Belfast Telegraph

Facebook U-turn over Norway PM's Vietnam war 'napalm girl' post

Facebook has backed down after a row over censorship after it deleted a post by the Norwegian prime minister that featured the iconic 1972 image of a girl running from a napalm attack in Vietnam.

The Pulitzer Prize-winning image by Associated Press photographer Nick Ut is at the centre of a heated debate about freedom of speech in Norway after Facebook deleted it from a Norwegian author's page last month.

However, following a public backlash, the social network backed down.

Facebook said it had "listened to the community" and acknowledged the "global importance" of the photo.

"Because of its status as an iconic image of historical importance, the value of permitting sharing outweighs the value of protecting the community by removal, so we have decided to reinstate the image on Facebook where we are aware it has been removed," it said in a statement.

"It will take some time to adjust these systems but the photo should be available for sharing in the coming days.

"We are always looking to improve our policies to make sure they both promote free expression and keep our community safe."

Many outraged Norwegians posted the photo on Facebook in protest over the decision, with Prime Minister Erna Solberg joining with the protest on Friday. Facebook removed her post within hours, said Sigbjorn Aanes, one of Ms Solberg's aides.

"What they do by removing images of this kind, whatever (the) good intentions, is to edit our common history," Ms Solberg told the Norwegian news agency NTB.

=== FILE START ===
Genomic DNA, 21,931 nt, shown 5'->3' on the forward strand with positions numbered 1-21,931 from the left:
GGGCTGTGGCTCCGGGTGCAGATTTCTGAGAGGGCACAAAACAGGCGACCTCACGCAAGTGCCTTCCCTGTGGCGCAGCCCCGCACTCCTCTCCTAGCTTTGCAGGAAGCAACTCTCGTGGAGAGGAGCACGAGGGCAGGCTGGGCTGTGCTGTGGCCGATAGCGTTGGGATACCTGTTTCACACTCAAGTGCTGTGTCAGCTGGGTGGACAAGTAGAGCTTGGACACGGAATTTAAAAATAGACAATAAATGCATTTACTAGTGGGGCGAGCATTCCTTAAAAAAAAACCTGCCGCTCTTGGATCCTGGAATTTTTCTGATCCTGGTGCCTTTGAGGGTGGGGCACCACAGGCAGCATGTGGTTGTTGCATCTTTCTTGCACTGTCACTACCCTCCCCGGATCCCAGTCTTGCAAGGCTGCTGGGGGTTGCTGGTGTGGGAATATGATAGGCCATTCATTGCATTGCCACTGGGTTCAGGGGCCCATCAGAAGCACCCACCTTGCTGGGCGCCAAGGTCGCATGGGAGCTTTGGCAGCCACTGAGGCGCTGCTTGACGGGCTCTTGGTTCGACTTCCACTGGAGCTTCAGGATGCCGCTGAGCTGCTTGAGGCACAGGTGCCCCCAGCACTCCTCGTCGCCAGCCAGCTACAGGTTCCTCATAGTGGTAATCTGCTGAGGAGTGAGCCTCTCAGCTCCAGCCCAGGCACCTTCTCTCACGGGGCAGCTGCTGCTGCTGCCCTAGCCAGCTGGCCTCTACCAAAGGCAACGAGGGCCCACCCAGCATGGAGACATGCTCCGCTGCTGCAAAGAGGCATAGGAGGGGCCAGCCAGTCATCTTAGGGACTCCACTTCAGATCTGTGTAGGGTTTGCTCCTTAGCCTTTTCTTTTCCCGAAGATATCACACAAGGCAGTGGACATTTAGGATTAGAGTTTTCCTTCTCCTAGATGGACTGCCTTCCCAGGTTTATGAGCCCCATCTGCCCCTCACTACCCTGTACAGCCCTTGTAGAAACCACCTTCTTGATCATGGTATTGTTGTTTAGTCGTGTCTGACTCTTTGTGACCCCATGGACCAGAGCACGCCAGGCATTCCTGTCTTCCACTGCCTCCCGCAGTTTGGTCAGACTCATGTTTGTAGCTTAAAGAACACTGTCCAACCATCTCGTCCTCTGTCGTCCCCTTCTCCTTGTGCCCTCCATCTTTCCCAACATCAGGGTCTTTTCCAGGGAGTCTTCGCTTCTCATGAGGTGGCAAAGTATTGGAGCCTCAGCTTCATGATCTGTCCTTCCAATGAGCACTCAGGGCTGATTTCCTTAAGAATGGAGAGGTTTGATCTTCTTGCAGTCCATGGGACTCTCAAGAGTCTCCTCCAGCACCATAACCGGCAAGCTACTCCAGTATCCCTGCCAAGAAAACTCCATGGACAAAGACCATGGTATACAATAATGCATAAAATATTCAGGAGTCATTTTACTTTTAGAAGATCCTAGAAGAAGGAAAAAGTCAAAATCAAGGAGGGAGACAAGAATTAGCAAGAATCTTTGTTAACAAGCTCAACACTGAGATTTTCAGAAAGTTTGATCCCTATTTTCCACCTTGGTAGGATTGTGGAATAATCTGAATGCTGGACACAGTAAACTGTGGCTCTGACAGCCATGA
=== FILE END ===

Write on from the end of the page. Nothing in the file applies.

Facebook, in a statement from its European headquarters in London, originally said: "It's difficult to create a distinction between allowing a photograph of a nude child in one instance and not others."

The girl in the image, Kim Phuc, is naked and crying as the napalm melted away layers of her skin.

Several Norwegian government members followed Ms Solberg's lead and posted the photo on their Facebook pages. One of them, education minister Torbjorn Roe Isaksen, said it was "an iconic photo, part of our history".

Norwegian newspaper Aftenposten published an open letter to Facebook founder Mark Zuckerberg on its website on Friday in which chief editor Espen Egil Hansen accused the social media giant of abusing its power.

Mr Hansen said he was "upset, disappointed - well, in fact even afraid - of what you are about to do to a mainstay of our democratic society".

Paul Colford, AP vice president and director of media relations, said: "The Associated Press is proud of Nick Ut's photo and recognises its historical impact. In addition, we reserve our rights to this powerful image."

Belfast Telegraph Digital